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Brignull has identified 12 types of dark patterns. These seem to catch pretty much everything when it comes to tricking users.

  • Bait and switch: When you try to do something, another less desirable thing happens. Try to close an ad and click on it instead, such as TurboTax, above. When you click “Close Ad” you get a dropdown of tiny options.
  • Confirmshaming: This technique guilts the user into doing something. You’ve seen plenty of these such as signup forms that include choices such as “Yes, Sign Me Up” and “No, I Don’t Want to Save Money.”
  • Disguised ads: This one is pretty self-explanatory; ads that look like content. (Note the link in the text example above; it goes through an ad network.)
  • Forced continuity: All those free trials that aren’t free fall into this category. You sign up for a free service with a credit card only to find months later that you’ve been paying, but never got an invoice or bill.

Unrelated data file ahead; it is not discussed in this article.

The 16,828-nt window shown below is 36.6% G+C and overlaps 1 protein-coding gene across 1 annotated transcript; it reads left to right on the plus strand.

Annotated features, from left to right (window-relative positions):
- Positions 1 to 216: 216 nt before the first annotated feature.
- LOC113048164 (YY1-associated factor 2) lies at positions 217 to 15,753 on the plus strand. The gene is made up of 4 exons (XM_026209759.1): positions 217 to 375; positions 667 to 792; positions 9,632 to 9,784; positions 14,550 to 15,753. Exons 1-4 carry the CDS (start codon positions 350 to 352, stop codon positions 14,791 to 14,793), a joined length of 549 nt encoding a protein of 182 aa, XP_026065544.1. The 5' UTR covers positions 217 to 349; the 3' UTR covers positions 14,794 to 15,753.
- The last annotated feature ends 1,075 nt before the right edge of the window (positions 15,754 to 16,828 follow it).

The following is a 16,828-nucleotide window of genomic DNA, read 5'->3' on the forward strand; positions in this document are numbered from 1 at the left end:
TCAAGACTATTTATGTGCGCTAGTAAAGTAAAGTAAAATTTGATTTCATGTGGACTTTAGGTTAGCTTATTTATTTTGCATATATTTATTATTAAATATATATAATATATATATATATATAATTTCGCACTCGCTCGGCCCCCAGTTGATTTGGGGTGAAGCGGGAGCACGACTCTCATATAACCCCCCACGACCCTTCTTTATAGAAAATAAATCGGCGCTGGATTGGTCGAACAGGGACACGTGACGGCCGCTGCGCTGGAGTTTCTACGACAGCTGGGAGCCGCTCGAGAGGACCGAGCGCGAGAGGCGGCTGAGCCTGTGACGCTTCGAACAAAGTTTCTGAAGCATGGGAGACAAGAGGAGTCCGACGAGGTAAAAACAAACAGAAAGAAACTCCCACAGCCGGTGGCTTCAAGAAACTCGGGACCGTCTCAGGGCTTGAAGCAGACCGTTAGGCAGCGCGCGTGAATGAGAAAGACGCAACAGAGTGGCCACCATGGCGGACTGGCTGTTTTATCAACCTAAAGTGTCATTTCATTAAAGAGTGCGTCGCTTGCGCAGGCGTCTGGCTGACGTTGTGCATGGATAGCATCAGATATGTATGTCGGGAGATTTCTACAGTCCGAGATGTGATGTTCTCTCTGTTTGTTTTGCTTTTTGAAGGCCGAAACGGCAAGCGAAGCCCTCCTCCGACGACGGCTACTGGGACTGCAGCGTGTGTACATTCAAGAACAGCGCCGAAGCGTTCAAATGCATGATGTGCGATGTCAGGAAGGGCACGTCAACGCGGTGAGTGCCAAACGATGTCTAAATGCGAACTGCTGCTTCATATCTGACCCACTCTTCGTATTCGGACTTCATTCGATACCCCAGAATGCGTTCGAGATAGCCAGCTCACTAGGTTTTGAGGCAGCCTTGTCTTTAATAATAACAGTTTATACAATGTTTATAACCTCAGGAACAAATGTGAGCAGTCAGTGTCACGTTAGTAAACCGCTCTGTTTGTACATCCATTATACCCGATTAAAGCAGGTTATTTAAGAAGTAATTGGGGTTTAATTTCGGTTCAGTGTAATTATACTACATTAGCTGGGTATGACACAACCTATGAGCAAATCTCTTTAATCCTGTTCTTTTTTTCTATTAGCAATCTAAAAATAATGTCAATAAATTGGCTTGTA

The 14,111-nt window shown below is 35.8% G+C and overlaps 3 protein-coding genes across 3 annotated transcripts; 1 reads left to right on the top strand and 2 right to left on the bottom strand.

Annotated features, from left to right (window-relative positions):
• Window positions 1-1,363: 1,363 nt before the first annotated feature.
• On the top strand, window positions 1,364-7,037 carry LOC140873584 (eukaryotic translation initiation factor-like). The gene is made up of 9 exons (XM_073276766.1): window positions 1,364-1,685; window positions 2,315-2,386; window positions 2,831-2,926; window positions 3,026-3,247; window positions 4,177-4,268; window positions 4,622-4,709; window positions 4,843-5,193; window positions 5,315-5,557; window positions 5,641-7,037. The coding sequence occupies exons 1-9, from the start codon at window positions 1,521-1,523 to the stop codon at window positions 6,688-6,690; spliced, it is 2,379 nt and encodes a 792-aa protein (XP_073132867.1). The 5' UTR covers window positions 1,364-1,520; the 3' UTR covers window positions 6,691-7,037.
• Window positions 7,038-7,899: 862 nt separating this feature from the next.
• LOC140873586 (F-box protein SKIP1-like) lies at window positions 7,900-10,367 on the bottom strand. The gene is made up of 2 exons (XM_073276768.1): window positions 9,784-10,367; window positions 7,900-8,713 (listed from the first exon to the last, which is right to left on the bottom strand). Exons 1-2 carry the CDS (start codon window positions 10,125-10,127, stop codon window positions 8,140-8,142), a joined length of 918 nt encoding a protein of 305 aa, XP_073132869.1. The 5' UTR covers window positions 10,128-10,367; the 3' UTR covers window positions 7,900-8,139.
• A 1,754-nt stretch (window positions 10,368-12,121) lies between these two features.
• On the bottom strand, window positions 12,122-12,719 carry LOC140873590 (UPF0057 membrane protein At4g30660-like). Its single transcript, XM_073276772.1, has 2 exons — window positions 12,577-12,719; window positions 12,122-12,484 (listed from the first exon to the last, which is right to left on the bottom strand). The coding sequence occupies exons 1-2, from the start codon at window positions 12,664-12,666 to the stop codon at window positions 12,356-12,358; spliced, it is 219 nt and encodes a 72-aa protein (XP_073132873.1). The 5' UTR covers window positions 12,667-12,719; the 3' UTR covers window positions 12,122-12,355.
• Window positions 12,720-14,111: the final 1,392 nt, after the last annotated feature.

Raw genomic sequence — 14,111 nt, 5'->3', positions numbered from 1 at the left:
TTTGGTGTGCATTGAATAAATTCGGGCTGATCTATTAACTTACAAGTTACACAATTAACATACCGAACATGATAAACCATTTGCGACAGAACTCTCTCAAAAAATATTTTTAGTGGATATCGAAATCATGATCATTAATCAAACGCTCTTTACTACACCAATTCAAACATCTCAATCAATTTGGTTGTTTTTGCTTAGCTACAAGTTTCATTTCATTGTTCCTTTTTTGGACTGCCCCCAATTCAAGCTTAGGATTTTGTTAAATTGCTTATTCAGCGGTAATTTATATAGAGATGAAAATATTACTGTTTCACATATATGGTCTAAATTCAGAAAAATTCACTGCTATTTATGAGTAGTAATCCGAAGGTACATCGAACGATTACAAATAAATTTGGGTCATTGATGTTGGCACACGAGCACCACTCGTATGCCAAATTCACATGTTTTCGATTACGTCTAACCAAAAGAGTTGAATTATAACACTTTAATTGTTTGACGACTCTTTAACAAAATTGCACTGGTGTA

• Friend spam: Thankfully this one is getting less common as more people are in-tune with privacy concerns, but it happens when an app asks you to connect friends for a fun or social aspect of a game or service, then bombards them with spam.
  • Hidden costs: The oldest trick in the book – a dark pattern even before online shopping – includes adding unexpected charges to an order.
  • Misdirection: When the design draws you to look at one thing to distract you from something else. Whenever a website preselects an upsell item for you, there’s probably an element of misdirection happening.
  • Price comparison prevention: When sites make it hard to compare prices. We’ve all seen this one.
  • Privacy Zuckering: Websites that trick you into giving up more information about yourself than you would like. (Clever name, huh?) Pretty much every game you’ve ever played on Facebook does this. You aren’t just finding out what type of dog is perfect for your family, you are also sharing all kinds of personal information with the app developer.
  • Roach motel: This technique makes it easy to sign up for something and really hard to unsubscribe. This used to be a huge problem with email newsletters, but changes to many regulations have made it illegal in many countries not to offer an obvious unsubscribe button. That being said, it still happens more than you might think.
  • Sneak into the basket: Have you ever noticed an extra item in your shopping cart? That’s this dark pattern in action